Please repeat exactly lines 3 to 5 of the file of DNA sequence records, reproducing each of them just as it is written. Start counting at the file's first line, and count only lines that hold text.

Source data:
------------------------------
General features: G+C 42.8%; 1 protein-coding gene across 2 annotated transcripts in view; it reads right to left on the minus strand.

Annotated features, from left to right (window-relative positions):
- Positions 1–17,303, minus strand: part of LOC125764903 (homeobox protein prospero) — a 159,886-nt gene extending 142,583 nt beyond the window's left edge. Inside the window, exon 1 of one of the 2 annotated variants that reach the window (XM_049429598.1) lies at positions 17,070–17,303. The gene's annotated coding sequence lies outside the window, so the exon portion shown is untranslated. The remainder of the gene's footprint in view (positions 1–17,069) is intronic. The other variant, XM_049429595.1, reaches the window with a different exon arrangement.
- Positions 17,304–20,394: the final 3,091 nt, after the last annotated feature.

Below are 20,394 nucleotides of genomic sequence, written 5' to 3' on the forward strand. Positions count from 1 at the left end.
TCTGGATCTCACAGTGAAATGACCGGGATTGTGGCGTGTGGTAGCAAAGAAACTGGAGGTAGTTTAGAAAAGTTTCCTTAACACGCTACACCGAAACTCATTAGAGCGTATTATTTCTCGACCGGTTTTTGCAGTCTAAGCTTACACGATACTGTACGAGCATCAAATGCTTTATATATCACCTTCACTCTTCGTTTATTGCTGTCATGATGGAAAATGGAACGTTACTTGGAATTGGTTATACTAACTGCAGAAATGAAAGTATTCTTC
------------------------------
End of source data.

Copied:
- Positions 1–17,303, minus strand: part of LOC125764903 (homeobox protein prospero) — a 159,886-nt gene extending 142,583 nt beyond the window's left edge. Inside the window, exon 1 of one of the 2 annotated variants that reach the window (XM_049429598.1) lies at positions 17,070–17,303. The gene's annotated coding sequence lies outside the window, so the exon portion shown is untranslated. The remainder of the gene's footprint in view (positions 1–17,069) is intronic. The other variant, XM_049429595.1, reaches the window with a different exon arrangement.
- Positions 17,304–20,394: the final 3,091 nt, after the last annotated feature.

Below are 20,394 nucleotides of genomic sequence, written 5' to 3' on the forward strand. Positions count from 1 at the left end.